Now that the stock market has plummeted 2500 points in the last few days, and while we are hearing about the white house chief of staff ignoring a sexual predator in the Trump administration (how could that be?), and an Alaskan airline pilot has pled guilty to flying drunk--let's discuss the outrage over Josh McDaniels decision not to move to Indianapolis.

Tony Dungy, a former Indianapolis Colt coach and current broadcaster called the decision indefensible.  McDaniels's former agent ended his professional relationship with the coach saying that McDaniels had committed professional suicide.  And Charlie Weis, a former college head coach called the decision "unbelievable" and suggested McDaniels's reputation now was toxic--such that McDaniels will never get another head coaching offer.

For those not keeping tabs on this saga, Josh McDaniels, had two interviews with the Indianapolis Colts. The parties had discussed terms and had agreed to them.  On Wednesday, McDaniels was going to be named head coach of the Colts. On Tuesday night, McDaniels decided not to sign on. This left the Colts in a lurch. More significantly, assistant coaches had decided to leave their current jobs and come to work with McDaniels.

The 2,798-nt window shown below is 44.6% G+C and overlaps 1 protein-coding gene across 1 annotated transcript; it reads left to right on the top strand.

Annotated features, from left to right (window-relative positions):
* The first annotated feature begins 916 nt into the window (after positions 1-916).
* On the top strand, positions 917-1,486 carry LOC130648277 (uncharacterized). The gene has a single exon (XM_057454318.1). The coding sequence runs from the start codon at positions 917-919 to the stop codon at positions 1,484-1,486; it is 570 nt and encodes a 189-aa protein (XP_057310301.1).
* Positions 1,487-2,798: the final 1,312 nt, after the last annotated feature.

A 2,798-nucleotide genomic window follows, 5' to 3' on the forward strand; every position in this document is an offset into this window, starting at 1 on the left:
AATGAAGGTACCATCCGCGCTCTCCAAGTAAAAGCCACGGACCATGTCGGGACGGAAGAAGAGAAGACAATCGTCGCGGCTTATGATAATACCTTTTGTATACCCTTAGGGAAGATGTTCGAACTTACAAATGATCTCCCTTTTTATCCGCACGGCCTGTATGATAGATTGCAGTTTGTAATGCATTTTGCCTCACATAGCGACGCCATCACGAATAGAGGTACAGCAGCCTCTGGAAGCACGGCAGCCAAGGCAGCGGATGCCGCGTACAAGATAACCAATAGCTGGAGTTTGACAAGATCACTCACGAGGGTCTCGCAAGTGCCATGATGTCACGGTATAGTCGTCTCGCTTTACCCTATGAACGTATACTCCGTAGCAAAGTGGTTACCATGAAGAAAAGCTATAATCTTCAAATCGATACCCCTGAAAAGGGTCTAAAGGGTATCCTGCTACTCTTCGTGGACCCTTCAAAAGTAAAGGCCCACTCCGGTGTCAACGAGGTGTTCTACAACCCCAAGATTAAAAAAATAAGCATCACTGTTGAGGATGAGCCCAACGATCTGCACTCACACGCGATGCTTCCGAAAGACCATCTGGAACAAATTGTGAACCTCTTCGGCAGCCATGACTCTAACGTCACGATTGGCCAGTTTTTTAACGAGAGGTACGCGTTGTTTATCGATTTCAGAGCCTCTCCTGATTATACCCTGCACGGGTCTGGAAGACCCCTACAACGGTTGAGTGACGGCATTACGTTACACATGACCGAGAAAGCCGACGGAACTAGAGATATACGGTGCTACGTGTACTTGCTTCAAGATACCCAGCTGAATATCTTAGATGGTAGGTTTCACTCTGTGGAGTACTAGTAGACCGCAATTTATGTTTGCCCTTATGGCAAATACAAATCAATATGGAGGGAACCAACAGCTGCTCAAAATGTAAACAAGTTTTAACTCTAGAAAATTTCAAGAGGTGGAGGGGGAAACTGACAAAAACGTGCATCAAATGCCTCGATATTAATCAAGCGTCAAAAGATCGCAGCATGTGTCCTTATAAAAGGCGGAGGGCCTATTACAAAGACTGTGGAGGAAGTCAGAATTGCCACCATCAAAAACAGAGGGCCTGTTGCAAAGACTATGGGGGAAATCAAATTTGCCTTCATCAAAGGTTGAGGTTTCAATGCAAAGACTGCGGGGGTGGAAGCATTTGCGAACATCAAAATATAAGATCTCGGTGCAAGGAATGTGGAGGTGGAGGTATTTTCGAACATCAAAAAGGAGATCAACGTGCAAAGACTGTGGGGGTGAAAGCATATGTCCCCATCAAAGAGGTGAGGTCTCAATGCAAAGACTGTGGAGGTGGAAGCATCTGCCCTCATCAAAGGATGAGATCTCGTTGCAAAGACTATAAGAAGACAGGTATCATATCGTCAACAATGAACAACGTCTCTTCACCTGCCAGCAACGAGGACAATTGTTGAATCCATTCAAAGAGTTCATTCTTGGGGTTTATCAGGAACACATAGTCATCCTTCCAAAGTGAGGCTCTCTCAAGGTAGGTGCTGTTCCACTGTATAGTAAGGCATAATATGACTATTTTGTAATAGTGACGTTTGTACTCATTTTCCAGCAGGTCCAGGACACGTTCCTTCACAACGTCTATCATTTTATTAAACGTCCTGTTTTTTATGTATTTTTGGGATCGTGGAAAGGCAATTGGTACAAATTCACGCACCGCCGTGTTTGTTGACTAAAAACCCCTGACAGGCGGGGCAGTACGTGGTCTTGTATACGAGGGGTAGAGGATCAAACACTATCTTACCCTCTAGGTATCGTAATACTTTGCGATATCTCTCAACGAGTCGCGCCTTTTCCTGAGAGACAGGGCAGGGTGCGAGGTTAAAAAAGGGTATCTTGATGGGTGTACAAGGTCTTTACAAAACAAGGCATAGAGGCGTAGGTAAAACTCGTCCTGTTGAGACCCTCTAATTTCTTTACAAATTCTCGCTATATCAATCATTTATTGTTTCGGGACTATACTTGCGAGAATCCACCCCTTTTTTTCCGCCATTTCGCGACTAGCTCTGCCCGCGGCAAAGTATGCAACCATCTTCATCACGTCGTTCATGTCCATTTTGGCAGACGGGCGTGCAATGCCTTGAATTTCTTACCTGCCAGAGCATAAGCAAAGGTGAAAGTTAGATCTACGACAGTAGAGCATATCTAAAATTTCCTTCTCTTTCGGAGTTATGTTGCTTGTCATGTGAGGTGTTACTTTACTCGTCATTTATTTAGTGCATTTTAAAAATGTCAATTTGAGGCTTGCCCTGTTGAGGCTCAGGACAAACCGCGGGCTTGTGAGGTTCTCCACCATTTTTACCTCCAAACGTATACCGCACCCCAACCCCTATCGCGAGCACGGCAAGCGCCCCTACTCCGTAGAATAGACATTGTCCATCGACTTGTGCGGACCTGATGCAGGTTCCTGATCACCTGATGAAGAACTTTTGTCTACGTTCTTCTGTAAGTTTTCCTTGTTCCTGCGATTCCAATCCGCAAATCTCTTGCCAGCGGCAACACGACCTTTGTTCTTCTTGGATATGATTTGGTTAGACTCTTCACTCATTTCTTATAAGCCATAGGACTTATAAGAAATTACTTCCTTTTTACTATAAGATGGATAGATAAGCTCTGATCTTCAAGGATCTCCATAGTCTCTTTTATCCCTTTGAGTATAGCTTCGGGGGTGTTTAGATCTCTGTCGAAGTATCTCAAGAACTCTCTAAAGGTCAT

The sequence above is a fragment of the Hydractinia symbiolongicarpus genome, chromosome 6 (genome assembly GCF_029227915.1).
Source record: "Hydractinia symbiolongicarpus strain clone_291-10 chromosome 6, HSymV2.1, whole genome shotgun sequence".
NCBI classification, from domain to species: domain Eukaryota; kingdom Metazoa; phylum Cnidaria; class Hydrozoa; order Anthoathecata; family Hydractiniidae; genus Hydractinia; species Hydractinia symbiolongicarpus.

Do I think what McDaniels did was wrong? Well, assuming he did orally commit to taking the job, and assuming that he did in fact tell assistant coaches to leave their jobs to come to Indianapolis--and those coaches did just that on the basis of such an understanding--then yes absolutely what McDaniels did was unethical.

Do I think he is now a pariah and will never get another job again.  Well, I don't think he is going to get a bottle of champagne from anyone in the Colts organization for a spell, but no he will not be a pariah for long and his ability to get another job is based solely on whether a team, down the road, believes he will be a good coach. 

Here's a scenario.  Let's say Bill Belichick is under contract.  A month from now he decides to break his contract.  He leaves the Patriots.  Will he be a pariah for breaking the contract?  Not really. Some may speak negatively of him, but Belichick would get a job in no time if he wanted one.

Gee, that's not a scenario. That is exactly what happened once.  Belichick was the coach for the New York Jets. For a few hours. He was under contract to be the Jets coach when Bill Parcells stopped coaching. Parcells stopped coaching. Parcells announced that Belichick would be the coach.  Belichick decided to break his contract.  Within a few days he was the coach of the Patriots.